All temperaments are innately and equally good, and each is needed to form a healthy society.
Does your bookish son respond to a frenetic “Get on your shoes, grab your coat and get in the car!” by staring out the window, contemplating the existence of man, and cleaning his glasses?
Does your otherwise bright daughter take two hours to color-code her barrettes, and then talk to you for a really long time about the importance of such an endeavor(while you’re busily cooking dinner with a fussy baby on your hip)?
If you answered yes to any of the above questions, you too may have a Slow Mover.
Simple things like walking across a room, or eating a pear or (heaven forbid, especially if you have an appointment this decade) hitting the bathroom, more closely resemble the deep winter hibernation habits of bear than those of their own species, or siblings (Note: A Slow Mover is almost always paired directly alongside a Fast Mover because God is merciful and He knows that gardens need to be weeded and not simply pondered).
Take heart, parent, you’re not alone. As a mother to several Slow Movers, I’ve become of student of their wiring, which is absolutely impossible to change (and shouldn’t be). But rather than looking at their pokiness as a malady, I’ve learned to appreciate their many strengths. For example, Slow Movers tend to be thorough. While a Slow Mover will definitely take three hours to clean a bathroom — in the end, those tiles are going to shine. Also, these guys are always extra sensitive, always. They’re our baby-holders and birthday rememberers.
How to understand a gifted child
Lately, a book has been helping me nurture my eldest Slow Mover with a little more love: The Temperament God Gave Your Child, written by veteran Catholic counselor Art Bennett and his wife Laraine Bennett. The Bennetts, who are parents to four children themselves, have written several books on the topic of temperaments — the ancient Greek philosophical theory that each person is created with certain in-born personality traits falling into four main categories: choleric, melancholic, phlegmatic and sanguine. The book, which promises to help “motivate, discipline and love your child,” recently inspired me to write out a daily schedule for my eldest Slow Mover — oh, the Bennetts would call my kid a melancholic and they’d encourage me to avoid spur-of-the-moment commands that leave him frazzled and undone.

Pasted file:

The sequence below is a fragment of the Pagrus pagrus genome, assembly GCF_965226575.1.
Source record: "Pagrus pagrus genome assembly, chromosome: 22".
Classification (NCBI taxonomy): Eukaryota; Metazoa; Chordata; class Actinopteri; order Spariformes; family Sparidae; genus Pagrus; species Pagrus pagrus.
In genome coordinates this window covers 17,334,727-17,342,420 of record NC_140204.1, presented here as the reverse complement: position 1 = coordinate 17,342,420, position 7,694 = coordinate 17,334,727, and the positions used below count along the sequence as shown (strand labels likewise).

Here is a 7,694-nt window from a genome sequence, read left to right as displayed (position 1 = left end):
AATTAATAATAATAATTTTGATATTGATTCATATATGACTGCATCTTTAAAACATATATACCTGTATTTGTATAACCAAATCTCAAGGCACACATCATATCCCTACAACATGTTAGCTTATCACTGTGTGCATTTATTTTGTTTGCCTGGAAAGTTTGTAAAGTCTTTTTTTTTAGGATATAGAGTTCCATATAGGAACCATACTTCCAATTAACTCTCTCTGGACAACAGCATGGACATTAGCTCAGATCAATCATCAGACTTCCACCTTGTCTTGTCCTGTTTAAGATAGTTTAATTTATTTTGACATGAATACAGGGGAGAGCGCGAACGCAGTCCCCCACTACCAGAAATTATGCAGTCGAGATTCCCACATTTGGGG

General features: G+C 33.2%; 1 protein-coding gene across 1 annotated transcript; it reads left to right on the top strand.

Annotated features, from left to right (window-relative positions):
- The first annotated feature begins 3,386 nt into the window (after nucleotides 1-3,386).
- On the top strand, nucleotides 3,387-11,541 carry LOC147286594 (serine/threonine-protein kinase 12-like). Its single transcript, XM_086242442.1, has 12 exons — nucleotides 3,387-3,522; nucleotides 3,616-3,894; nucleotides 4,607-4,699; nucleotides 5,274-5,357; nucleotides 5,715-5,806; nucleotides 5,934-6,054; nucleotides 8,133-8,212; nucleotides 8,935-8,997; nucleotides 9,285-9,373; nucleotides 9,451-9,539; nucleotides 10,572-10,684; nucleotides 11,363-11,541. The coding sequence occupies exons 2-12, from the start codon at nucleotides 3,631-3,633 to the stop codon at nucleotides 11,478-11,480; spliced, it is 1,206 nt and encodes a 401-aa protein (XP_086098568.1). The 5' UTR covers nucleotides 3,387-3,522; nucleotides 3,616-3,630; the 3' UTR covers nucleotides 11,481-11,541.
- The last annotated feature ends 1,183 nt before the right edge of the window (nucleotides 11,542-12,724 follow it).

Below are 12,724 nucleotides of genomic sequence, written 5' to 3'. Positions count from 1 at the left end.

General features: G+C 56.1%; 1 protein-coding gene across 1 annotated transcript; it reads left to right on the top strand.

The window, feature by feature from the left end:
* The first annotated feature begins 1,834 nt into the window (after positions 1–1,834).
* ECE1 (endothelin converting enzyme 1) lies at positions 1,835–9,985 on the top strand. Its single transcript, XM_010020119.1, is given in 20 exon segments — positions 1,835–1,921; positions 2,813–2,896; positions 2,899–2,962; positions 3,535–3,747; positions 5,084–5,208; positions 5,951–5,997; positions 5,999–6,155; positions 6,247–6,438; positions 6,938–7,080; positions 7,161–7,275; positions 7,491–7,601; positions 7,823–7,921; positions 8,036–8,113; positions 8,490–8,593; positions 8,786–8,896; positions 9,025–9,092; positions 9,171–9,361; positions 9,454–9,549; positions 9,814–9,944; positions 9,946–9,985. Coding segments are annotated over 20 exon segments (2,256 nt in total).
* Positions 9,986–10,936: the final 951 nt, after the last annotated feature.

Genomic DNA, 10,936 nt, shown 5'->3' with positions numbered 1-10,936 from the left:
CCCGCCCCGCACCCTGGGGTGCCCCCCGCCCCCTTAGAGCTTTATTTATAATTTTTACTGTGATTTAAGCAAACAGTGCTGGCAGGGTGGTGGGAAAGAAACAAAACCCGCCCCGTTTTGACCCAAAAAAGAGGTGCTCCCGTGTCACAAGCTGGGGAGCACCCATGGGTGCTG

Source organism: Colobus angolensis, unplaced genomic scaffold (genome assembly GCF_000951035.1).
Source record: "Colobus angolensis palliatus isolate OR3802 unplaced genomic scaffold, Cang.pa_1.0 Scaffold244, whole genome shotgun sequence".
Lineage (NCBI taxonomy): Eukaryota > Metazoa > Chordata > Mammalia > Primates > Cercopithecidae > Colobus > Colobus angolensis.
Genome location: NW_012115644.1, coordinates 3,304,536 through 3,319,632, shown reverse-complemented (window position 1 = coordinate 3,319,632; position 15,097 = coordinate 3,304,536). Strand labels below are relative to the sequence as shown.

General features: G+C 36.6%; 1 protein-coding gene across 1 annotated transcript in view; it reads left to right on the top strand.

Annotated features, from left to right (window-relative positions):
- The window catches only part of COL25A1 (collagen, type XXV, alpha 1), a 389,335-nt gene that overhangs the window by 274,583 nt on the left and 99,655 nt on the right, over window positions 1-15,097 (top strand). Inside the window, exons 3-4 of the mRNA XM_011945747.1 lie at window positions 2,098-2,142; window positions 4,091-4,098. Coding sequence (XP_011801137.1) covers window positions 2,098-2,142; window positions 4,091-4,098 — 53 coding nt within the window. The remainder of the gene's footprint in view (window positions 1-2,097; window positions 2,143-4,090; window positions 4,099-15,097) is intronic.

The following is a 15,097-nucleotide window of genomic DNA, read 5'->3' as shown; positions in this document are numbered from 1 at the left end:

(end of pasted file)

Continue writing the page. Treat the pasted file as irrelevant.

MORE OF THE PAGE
“When you understand your child’s unique temperament,” the authors’ claim, “you will have the key to unlocking his behavior, moods, and motivational forces.”
I found the above statement true not only in regard to understanding my children’s temperaments, but also of better understanding the many loved ones in my life — my husband in particular. Speaking of my husband, he’s a bit of a Slow Mover himself, and this book showed me why changing plans on him at the last minute often leads to an argument. Likewise, my husband has benefited from learning that my temperament is the polar opposite of his — as a sanguine, I’m cool with a quick change of plan.
The Bennetts’ books are quick to point out that all the temperaments are innately and equally good, each needed to form a healthy society. But above all, a study of the temperaments has shown me how powerful a little understanding can be when it comes to loving, accepting and working together with each member of my family, especially the ones who take 25 years to put on their shoes.